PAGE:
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Distributed Leadership at Kettle Moraine

January 22, 2018 by

This article is part of a series on personalized, proficiency-based education in Wisconsin and the ninth in a ten-part series on Kettle Moraine. Please read the first post on Kettle Moraine before continuing to read this post, as it will prepare you to fully take advantage of the ideas and resources shared in this series.

Everyone is a learner at Kettle Moraine. And with the distributed leadership model, everyone can be a leader. Currently, 10 percent of the educators are recognized as leaders of teacher teams. There are several ways that KM is developing leadership. (You can listen directly to Superintendent Pat DeKlotz, Assist Superintendent Theresa Ewald, and teacher leaders talk about distributed leadership on the second video in the left hand column.)

Tools for Distributing Leadership

DeKlotz described a number of techniques that she and Ewald used to engage educators, to help build a shared understanding of the strategic vision for the district, and, listen for coaching opportunities when there were misconceptions or narrow understanding of what personalized learning means. These tools or techniques included:  

  • Rounding: Drawing from the hospital practice of rounds, the administrative team would visit schools and engage in conversation with the cook, new teachers, teacher leaders, principals, and students. DeKlotz emphasized, “I want the communication. I want to know people’s names and what they are thinking about. There are so many things to celebrate in a school, and by being in the school, we can recognize and lift up small and large achievements. Rounding is critical to our building and nurturing the culture that relationships matter.”  
  • Practice critical conversations: Conversations matter, as well. There are many crucial conversations during any transition process or learning process. The district team took time to model and engage principals and teacher leaders in how to have conversations with teachers who were having difficulties of one kind or another; conversations about beliefs, skills, and actions; and conversations about when expectations weren’t being met. This capacity has helped to create the learning culture. Everyone knows there will be mistakes, that expectations need to be discussed so they are shared, and that feedback is valued.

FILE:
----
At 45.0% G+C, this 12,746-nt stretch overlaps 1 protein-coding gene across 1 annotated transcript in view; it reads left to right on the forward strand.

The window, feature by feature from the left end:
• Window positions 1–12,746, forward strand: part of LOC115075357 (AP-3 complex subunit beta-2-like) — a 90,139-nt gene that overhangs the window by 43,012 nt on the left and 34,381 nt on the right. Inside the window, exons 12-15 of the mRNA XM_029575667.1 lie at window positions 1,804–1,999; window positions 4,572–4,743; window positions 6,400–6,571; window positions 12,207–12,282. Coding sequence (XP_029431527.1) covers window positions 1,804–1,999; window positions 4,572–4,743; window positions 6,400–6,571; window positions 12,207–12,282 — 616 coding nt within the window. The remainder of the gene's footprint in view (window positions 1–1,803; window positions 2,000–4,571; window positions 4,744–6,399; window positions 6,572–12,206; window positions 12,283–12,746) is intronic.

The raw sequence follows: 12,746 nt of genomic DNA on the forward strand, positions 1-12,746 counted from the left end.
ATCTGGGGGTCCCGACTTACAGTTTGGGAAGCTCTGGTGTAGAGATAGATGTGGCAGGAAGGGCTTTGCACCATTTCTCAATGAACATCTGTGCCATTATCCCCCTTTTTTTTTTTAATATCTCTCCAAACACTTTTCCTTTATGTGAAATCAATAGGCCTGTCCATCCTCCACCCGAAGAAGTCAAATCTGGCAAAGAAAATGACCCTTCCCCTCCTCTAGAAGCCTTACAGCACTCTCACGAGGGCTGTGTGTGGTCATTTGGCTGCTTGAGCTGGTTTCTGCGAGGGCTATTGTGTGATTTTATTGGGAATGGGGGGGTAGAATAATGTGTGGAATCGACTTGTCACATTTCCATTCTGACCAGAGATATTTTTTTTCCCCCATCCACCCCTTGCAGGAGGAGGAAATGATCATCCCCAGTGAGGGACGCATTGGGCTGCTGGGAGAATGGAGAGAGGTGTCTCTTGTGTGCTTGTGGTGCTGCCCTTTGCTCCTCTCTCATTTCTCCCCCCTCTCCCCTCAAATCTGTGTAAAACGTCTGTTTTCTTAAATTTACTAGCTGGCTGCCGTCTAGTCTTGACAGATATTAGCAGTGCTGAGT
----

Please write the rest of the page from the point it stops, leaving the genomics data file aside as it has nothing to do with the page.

• Focus on high performers: Teachers matter. DeKlotz knew that high performers were driving the change to personalized learning. So DeKlotz worked closely with principals about how they thought about recruiting and nurturing high performers. Questions such as How are you re-recruiting your high performers? How do you know your high performers are satisfied with their jobs? guided the conversations.
  • Invest in principals:  DeKlotz and/or Ewald meet with principals individually every other week. This creates opportunity for dialogue, reflection, and problem-solving. It also gives them another way to discover trends or emerging problems early.
  • Power of modeling: DeKlotz and Ewald are very intentional about their modeling. They both have an open way of engaging and talking. But don’t be fooled, they are constantly seeking out opportunities to engage in conversation and reflection that deepen the understanding and skills to implement personalized learning.       

Building Career Pathways

Kettle Moraine district team is beginning to re-think career pathways for teachers. They want to give people a chance to influence the direction of their organization. When educators own their work, they are going to put more effort in and care about the quality of the entire school. The district also wanted to create a pipeline of talent. Their approach for personalized learning depends on very small schools, some would call them micro-schools. Thus, they are going to need more teacher leaders to take over the director position and and the other distributed management roles of operating a school.